We recently watched The Social Network. I thought it was interesting and well-done but also unsettling and somewhat troubling. As a piece of art, it’s well-crafted. The acting is superb.
I’m not on Facebook myself. To me, Facebook has a lot of the cons of blogging (creates a community that feels real but that isn’t necessarily, by nature is narcissistic, and has the potential to be somewhat addictive and a huge time-suck) without the pros (allows for more introspection, when done well requires a certain level of skill , has more potential to be about something else rather than just self). Without going into a whole “not that there’s anything wrong with that” disclaimer I will say that H. is on Facebook and does it well. He’s had fun with it but he doesn’t really use it much. So maybe my choice not to be on Facebook has more to do with my knowledge of my own shortcomings rather than real issues with Facebook. The bottom line for me may really be that I’m just not of the Facebook generation, a point that was made clear to me in watching this movie.
I think the thing I found most disturbing about the movie was not the storyline but the movie itself. The movie is a fictionalized tale of the events surrounding the founding of Facebook interposed with the story of two lawsuits that were filed against the founder Mark Zuckerburg related to those events. It alternates with scenes from depositions for those lawsuits and flashbacks to when Zuckerburg was in college and came up with the idea for Facebook.
Alan Sorkin, the screenwriter, has been very open that his accounts is fiction and not fact. This disturbed me in the same way that the book The Commoner disturbed me. It’s one thing to write historical fiction about someone who is dead; it’s another thing to write it about someone who is still living. It’s still another to write a fictionalized account of real events that is made into a very popular and critically acclaimed movie that paints a real person in a very unflattering light, particularly when that person is only 27 years old.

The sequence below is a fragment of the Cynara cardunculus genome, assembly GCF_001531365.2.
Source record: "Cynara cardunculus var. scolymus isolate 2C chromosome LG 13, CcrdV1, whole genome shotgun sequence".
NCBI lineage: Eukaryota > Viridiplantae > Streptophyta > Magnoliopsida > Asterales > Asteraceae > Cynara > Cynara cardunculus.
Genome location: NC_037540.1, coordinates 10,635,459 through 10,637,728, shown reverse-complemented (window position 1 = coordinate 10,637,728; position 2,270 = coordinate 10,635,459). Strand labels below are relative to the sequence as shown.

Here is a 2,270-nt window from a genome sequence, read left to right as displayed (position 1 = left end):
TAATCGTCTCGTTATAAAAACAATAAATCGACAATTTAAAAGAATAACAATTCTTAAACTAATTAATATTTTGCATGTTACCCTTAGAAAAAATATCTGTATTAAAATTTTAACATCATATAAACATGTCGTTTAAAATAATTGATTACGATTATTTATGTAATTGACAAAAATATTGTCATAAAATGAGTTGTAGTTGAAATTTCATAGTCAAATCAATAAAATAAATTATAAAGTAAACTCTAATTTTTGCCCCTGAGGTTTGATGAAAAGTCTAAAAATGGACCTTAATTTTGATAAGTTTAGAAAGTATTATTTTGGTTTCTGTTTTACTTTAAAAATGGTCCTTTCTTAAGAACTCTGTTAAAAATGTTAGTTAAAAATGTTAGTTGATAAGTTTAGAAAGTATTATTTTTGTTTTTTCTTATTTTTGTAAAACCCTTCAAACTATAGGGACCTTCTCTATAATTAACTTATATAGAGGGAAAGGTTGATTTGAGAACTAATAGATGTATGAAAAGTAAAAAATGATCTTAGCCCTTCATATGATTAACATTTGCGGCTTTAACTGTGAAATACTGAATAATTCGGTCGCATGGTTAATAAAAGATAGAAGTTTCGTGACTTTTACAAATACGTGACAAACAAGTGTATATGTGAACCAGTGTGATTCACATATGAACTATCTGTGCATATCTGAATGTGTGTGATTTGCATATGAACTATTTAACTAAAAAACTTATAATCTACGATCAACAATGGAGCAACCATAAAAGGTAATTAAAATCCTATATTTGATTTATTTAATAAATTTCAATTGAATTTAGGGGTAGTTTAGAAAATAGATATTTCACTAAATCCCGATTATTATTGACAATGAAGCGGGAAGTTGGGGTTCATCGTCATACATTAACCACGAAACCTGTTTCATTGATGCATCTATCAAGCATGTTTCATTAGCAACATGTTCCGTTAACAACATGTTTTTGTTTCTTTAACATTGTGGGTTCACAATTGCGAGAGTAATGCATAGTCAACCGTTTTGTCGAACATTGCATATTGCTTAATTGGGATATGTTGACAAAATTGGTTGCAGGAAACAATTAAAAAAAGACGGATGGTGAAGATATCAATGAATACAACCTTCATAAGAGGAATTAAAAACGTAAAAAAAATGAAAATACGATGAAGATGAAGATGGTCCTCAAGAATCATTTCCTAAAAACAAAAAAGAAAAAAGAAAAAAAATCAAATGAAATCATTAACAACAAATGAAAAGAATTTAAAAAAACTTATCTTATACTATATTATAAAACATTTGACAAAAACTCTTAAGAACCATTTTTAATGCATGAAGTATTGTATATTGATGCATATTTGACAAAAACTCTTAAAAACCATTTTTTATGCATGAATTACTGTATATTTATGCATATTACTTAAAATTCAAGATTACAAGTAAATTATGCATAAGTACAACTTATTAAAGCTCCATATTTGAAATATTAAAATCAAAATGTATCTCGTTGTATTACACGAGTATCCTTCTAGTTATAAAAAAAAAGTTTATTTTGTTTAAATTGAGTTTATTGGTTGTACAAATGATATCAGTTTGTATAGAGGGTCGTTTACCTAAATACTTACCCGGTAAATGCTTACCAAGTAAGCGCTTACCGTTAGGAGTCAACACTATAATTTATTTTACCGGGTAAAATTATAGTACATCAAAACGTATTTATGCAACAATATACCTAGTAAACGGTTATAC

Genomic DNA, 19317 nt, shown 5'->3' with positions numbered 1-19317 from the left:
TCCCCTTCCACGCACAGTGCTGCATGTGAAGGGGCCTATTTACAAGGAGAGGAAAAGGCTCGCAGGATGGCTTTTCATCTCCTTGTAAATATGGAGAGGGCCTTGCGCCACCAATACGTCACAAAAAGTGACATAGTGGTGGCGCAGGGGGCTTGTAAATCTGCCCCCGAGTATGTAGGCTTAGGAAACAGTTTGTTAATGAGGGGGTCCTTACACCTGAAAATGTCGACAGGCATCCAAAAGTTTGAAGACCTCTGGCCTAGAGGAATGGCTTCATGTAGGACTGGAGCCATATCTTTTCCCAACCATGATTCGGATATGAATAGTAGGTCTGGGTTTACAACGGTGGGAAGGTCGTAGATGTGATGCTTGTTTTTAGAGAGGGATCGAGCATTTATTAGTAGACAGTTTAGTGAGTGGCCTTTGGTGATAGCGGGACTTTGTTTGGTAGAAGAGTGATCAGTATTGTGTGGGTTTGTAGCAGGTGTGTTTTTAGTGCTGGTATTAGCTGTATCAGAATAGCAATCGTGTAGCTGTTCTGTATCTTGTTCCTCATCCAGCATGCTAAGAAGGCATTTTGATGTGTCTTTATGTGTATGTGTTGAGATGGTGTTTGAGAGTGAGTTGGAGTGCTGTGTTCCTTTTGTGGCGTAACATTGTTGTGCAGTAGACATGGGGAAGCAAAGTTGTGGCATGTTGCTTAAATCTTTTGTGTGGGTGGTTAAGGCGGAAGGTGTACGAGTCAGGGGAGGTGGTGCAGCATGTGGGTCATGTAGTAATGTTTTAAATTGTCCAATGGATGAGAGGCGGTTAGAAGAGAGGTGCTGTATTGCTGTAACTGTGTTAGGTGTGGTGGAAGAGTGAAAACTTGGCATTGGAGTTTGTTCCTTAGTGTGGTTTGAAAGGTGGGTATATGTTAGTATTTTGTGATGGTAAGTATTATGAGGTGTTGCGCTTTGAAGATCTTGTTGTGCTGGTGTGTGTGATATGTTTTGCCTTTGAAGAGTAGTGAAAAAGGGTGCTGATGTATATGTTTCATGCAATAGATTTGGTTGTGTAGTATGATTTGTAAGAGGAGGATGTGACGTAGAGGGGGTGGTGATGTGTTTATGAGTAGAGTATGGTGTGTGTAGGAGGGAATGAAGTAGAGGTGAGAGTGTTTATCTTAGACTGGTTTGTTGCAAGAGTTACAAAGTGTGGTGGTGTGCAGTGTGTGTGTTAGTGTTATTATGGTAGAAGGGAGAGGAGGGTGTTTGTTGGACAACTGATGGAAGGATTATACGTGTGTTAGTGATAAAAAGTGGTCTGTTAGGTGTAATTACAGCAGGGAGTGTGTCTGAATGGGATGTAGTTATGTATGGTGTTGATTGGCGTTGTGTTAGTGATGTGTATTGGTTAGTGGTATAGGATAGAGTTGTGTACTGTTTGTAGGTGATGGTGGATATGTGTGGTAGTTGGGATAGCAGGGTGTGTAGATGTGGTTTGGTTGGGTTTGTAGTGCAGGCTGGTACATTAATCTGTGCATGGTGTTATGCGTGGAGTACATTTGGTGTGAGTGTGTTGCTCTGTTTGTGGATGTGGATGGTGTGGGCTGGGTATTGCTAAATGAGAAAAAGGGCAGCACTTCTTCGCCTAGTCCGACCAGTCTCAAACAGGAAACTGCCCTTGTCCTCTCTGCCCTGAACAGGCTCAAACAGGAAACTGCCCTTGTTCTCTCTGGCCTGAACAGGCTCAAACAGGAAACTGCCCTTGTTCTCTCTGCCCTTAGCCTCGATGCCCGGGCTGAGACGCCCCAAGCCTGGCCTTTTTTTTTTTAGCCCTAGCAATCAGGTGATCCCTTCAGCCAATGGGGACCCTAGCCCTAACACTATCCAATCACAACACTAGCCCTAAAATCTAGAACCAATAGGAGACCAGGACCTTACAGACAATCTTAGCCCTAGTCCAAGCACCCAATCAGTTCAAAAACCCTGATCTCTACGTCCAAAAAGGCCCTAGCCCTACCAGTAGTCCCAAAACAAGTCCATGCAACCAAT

It’s partially that I feel sorry for Zuckerburg. Maybe he’s as much of a jerk as the movie makes him out to be, maybe not. Maybe being the youngest billionaire in the world, he doesn’t really care what the movie said about him. Maybe he’s deeply troubled by it. But no matter what, Zuckerburg is only 27. At the end of the movie I was left with the feeling that he ending hasn’t happened yet. There is no chance for redemption or even reflection. Only the chance for a soundbite of a story.
Sorkin has been quoted as saying, “I don’t want my fidelity to be to the truth; I want it to be to storytelling.” and “What is the big deal about accuracy purely for accuracy’s sake, and can we not have the true be the enemy of the good?” Sorkin didn’t just change things to make the story better but he seems to have purposely blinded himself to finding out any kind of truth.
He contacted Zuckerburg before making the movie but Zuckerburg and Facebook refused to cooperate. Sorkin’s comment on that was,“I completely understand…And more than understand it, I’ll be honest—I’m grateful. We wanted to be able to say we tried really hard, and we did. But we did not want Mark participating, because we did not want to give the sense that this was a Facebook-endorsed movie, a puff piece of some kind.” And even more interestingly, “I feel like, had I met Mark, I would have felt a certain obligation to make the character sound like Mark, walk like Mark, all of those things. And frankly, I probably would have had an affection for him that I wouldn’t have wanted to betray.”
I find these quotes full of irony as it seems to be exactly what Facebook is all about. Anyone can create whatever version of their life they want online. You can be whoever you want. Even more ironically, in an interview with New York magazine, Sorkin goes off on a semi-rant about how much he hates the Internet because it spreads mis-information. Specifically, he mentions the birthers who believe that Barack Obama is not a US citizen. So it’s ok to make up stuff about Mark Zuckerburg but not about Obama? Ok if it’s “art”? Ok if you are Aaron Sorkin?
Why let the true be the enemy of the good? I’d argue that the truth is never the enemy of the good. The Social Network is a good movie but it would be even better if it could have been a great movie and a truthful one.
If you are interested in reading more about the making of The Social Network and Aaron Sorkin, I’d recommend the article, Inventing Facebook by Mark Harris from the Sept 17, 2010 New York Magazine.